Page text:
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Prune Packing in Ephriam in the Early 1900's

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Title Saga of the Sanpitch Vol 14
Subject Pioneers
Description Stories and poems about early Southern Utah Pioneers
Publisher Snow College
Date 1982
Type Text
Format image/jpeg
Language eng
Rights Management Snow College
Holding Institution Snow College
ARK ark:/87278/s6wh2n45
Setname snowc_sts
Date Created 2005-03-01
Date Modified 2005-03-01
ID 325496
Reference URL https://collections.lib.utah.edu/ark:/87278/s6wh2n45

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Title Prune Packing in Ephriam in the Early 1900's
Description PRUNE PACKING IN EMPRAIM IN THE EARLY 1900'S Agnes 0. Anderson 347 South 2nd East Ephraim, UT 84627 Senior Citizen Division Second Place Personal Recollection When I was a young child, I helped my father plant an orchard. We spent many days planting. He dug the holes and placed the tender slips in each hole very carefully so as not to disturb their roots. I would hold each slip while he tamped the dirt aound it and at the same time sight it to see if it was straight with the world. When we were finished there were one thousand prune trees standing in straight rows every way you looked, east, west, north, and south, and diagonally both ways. This orchard was located southeast of Ephraim, Utah, in the foothills of Willow Creek Canyon where father said it would be protected from the frost. The trees then received tender loving care, being watered and cultivated. As they grew larger, they were pruned to keep them from growing too tall so the fruit could be picked when standing on the ground. When the trees started to yield fruit, father picked a pan full and brought them to mother, saying, "Cook them and let us see how they taste. " They were freestones and easily prepared. When we saw the rich red juice oozing from the fruit, seasoned with a little sugar, it was a delight to our eyes as well as our taste buds. We knew they were the real Italian Prunes. After several years when the trees all began to yield, it was September and a busy time in Ephraim. Everyone who wanted employment was hired, by father because he needed pickers, packers, haulers, and carpenters. The pickers were usually young men who were taken to the farm in the morning, and with a bucket or canvas bag tied in front of them picked the fruit and poured it into boxes to be hauled to town. The haulers were men or boys who were fortunate enough to have a team of horses and a wagon. -126-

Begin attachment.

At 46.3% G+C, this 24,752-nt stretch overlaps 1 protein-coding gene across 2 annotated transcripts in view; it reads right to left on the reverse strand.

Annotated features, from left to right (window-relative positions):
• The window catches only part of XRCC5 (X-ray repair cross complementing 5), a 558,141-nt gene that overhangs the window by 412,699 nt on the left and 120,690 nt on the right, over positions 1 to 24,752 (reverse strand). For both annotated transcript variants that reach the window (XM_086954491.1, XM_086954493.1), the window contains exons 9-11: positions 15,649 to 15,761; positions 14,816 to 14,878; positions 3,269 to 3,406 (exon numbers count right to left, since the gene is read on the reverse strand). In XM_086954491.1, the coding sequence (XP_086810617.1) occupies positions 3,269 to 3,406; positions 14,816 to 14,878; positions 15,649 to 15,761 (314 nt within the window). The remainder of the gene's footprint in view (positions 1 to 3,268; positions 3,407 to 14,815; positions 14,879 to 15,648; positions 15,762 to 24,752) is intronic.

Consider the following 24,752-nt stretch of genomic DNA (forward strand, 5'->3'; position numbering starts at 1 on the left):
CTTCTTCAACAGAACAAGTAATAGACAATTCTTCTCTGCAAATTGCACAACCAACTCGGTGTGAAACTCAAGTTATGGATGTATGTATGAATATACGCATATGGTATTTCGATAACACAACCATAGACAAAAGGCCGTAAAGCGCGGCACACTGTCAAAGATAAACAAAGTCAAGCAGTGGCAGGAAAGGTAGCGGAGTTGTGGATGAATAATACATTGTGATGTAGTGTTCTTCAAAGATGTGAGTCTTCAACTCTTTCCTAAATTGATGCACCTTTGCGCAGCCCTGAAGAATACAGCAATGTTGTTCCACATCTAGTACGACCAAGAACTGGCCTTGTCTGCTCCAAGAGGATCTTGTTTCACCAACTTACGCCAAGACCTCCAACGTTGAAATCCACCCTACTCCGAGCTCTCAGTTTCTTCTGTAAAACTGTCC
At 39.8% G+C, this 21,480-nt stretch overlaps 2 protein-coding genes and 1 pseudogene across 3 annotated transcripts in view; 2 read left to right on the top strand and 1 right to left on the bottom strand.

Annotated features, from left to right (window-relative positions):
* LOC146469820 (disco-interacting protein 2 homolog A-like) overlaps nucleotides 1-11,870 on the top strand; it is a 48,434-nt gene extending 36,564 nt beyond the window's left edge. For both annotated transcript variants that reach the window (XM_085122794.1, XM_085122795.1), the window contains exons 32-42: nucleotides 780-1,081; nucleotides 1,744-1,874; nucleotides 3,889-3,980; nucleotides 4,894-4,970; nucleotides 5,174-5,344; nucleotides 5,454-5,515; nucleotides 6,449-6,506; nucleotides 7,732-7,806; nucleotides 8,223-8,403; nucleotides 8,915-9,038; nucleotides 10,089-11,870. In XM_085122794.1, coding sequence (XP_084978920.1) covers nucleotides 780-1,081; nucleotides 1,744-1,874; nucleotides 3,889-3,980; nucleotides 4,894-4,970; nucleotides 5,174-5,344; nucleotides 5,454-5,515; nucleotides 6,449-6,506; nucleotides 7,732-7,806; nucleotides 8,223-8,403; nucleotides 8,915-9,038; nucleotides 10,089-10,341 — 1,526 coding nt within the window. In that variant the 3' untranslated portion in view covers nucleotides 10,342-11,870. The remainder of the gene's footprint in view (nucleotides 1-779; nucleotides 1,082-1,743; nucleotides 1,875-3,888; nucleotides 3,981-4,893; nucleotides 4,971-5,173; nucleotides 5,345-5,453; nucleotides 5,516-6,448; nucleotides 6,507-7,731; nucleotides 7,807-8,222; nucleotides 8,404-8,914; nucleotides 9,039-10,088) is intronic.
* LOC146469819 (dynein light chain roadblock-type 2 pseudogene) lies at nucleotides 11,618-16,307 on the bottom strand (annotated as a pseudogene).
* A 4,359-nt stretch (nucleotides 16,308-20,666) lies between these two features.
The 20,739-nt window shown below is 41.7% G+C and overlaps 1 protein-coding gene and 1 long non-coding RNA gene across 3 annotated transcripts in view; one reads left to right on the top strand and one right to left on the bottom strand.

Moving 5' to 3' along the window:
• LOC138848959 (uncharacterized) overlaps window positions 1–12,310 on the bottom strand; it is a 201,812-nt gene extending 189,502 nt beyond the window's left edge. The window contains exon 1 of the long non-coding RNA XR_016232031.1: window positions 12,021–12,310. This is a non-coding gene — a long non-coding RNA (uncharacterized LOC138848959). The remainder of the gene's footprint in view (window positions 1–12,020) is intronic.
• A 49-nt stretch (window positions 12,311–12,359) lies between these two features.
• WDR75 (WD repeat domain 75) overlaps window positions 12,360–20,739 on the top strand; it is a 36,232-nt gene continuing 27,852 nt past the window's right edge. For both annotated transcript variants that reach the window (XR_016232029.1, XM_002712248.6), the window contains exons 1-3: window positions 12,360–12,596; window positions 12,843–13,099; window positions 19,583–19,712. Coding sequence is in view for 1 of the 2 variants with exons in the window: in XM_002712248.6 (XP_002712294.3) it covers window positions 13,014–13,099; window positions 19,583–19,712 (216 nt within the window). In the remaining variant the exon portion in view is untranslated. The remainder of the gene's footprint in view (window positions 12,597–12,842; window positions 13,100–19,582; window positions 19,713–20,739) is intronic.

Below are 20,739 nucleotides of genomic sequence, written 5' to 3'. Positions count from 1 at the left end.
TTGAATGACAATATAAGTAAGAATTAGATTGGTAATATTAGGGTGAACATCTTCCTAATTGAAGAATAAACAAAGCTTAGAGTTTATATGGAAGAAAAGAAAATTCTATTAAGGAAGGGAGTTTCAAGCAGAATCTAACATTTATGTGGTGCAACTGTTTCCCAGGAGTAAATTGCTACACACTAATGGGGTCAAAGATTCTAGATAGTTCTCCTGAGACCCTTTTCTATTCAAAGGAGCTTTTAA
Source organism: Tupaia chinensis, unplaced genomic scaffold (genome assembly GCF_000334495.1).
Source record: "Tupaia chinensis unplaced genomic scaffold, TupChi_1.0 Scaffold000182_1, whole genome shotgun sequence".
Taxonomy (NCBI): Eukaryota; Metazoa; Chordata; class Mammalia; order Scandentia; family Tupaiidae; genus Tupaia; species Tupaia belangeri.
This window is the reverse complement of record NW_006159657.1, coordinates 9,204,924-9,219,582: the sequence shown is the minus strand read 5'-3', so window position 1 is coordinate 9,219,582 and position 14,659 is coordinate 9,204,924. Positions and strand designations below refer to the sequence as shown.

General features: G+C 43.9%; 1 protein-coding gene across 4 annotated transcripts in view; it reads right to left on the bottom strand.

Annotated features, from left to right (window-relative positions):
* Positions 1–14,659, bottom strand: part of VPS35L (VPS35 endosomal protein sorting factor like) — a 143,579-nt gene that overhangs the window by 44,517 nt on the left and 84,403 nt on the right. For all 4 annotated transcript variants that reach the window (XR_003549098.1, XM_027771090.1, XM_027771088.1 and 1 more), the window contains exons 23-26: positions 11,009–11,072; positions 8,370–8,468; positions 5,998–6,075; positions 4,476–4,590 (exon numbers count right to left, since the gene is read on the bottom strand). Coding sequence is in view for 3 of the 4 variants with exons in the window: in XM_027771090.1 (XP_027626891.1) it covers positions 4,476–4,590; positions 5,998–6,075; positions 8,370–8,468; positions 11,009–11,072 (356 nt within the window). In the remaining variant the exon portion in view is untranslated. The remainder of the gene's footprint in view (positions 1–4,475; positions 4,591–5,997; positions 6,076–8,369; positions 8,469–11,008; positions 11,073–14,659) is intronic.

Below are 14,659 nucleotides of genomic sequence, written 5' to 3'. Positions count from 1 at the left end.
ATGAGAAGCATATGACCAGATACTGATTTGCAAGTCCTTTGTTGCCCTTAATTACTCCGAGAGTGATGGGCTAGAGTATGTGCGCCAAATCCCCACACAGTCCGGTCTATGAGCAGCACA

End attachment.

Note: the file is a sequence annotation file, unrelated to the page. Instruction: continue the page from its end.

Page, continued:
Format image/jpeg
Identifier 140_Prune Packing in Ephriam in the Early 1900's.jpg
Source Saga of the Sanpitch Vol 14
Setname snowc_sts
Date Created 2005-02-19
Date Modified 2005-02-19
ID 325429
Reference URL https://collections.lib.utah.edu/ark:/87278/s6wh2n45/325429